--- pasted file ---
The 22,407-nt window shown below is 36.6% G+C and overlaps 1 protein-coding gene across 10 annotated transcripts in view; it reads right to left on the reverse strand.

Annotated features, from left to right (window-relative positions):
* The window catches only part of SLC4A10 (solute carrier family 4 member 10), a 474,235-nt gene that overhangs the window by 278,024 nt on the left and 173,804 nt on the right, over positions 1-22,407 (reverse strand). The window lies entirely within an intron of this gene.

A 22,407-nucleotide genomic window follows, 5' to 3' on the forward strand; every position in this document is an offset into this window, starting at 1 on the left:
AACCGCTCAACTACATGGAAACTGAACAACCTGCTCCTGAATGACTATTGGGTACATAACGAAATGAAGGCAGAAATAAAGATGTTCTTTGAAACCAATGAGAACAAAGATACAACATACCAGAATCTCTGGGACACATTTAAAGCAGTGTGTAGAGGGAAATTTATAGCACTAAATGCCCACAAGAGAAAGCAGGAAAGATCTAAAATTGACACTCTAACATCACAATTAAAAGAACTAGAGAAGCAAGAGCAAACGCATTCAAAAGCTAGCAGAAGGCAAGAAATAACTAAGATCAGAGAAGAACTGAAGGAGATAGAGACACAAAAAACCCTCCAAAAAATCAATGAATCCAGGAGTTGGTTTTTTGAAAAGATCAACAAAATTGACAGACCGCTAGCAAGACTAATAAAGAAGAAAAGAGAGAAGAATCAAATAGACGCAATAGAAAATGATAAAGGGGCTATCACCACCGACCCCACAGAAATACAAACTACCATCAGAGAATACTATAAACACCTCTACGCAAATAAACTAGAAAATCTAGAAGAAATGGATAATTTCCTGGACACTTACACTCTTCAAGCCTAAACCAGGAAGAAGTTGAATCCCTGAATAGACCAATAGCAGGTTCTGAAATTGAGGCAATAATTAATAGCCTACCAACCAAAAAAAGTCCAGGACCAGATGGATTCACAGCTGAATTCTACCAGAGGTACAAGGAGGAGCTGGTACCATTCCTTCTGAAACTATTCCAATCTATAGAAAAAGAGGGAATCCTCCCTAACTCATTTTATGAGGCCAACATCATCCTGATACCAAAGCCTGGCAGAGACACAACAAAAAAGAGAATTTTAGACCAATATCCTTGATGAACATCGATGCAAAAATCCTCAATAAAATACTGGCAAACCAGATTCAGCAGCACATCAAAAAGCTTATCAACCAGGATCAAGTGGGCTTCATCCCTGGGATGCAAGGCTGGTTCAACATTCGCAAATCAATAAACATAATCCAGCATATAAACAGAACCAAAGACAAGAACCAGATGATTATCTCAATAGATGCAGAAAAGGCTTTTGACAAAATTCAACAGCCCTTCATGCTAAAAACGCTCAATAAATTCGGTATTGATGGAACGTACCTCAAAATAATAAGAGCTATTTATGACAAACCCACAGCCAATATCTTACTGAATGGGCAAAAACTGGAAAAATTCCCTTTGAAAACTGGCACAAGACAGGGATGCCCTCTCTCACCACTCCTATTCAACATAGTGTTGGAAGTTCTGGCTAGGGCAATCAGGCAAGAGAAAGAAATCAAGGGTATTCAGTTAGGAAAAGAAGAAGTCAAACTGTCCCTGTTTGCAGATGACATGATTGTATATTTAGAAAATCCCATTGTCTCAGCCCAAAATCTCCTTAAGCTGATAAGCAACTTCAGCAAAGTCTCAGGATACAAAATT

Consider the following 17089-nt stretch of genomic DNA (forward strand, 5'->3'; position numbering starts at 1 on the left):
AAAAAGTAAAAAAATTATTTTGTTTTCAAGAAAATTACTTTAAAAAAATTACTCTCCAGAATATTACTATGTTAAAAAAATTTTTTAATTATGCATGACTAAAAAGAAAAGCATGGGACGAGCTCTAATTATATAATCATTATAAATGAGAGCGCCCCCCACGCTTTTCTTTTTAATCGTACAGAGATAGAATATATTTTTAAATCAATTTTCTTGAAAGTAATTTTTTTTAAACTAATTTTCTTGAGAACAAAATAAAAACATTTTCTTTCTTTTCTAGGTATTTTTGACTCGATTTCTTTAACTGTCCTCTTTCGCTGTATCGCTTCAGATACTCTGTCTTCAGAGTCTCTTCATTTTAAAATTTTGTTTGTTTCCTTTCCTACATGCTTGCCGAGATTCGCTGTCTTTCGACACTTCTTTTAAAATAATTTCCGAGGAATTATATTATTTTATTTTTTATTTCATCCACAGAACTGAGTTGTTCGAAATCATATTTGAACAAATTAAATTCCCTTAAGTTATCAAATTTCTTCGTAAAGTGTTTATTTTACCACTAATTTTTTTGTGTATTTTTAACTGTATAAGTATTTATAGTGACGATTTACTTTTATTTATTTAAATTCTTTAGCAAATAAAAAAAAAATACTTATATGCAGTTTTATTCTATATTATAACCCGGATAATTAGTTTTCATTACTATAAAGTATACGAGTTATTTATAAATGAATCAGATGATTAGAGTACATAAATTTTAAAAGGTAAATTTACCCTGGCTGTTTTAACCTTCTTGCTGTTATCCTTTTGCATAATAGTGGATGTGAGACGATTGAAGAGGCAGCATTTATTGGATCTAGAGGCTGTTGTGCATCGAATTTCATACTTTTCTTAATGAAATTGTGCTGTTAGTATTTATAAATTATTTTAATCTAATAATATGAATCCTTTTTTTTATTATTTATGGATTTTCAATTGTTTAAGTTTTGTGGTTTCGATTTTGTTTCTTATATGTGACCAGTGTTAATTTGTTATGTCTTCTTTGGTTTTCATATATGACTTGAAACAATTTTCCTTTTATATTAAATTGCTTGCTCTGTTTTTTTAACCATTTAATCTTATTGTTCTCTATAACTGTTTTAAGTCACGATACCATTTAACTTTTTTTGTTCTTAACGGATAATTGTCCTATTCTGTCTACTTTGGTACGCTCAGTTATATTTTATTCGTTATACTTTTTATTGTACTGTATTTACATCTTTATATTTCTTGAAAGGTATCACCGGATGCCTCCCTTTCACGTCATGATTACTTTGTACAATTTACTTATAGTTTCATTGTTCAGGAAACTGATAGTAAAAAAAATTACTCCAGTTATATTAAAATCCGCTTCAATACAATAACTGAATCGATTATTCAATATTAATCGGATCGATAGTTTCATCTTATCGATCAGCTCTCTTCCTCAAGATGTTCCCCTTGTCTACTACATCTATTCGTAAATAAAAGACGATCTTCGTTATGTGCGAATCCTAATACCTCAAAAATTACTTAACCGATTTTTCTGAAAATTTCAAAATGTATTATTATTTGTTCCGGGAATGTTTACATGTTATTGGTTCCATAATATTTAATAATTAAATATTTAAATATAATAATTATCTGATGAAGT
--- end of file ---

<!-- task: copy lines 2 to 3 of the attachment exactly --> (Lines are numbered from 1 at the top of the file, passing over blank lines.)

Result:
Annotated features, from left to right (window-relative positions):
* The window catches only part of SLC4A10 (solute carrier family 4 member 10), a 474,235-nt gene that overhangs the window by 278,024 nt on the left and 173,804 nt on the right, over positions 1-22,407 (reverse strand). The window lies entirely within an intron of this gene.